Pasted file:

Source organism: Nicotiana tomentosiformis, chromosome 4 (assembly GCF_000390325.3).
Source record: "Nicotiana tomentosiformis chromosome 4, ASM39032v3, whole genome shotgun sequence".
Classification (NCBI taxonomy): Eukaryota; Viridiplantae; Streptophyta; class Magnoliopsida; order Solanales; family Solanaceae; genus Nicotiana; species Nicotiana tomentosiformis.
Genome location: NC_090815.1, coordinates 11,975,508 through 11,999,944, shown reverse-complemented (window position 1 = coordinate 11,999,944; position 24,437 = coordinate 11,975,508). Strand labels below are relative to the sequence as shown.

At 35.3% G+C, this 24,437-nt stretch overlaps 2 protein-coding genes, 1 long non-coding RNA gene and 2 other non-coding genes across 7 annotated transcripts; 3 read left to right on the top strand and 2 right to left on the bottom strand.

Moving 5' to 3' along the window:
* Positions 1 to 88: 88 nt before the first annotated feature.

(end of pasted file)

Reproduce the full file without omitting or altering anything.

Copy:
Source organism: Nicotiana tomentosiformis, chromosome 4 (assembly GCF_000390325.3).
Source record: "Nicotiana tomentosiformis chromosome 4, ASM39032v3, whole genome shotgun sequence".
Classification (NCBI taxonomy): Eukaryota; Viridiplantae; Streptophyta; class Magnoliopsida; order Solanales; family Solanaceae; genus Nicotiana; species Nicotiana tomentosiformis.
Genome location: NC_090815.1, coordinates 11,975,508 through 11,999,944, shown reverse-complemented (window position 1 = coordinate 11,999,944; position 24,437 = coordinate 11,975,508). Strand labels below are relative to the sequence as shown.

At 35.3% G+C, this 24,437-nt stretch overlaps 2 protein-coding genes, 1 long non-coding RNA gene and 2 other non-coding genes across 7 annotated transcripts; 3 read left to right on the top strand and 2 right to left on the bottom strand.

Moving 5' to 3' along the window:
* Positions 1 to 88: 88 nt before the first annotated feature.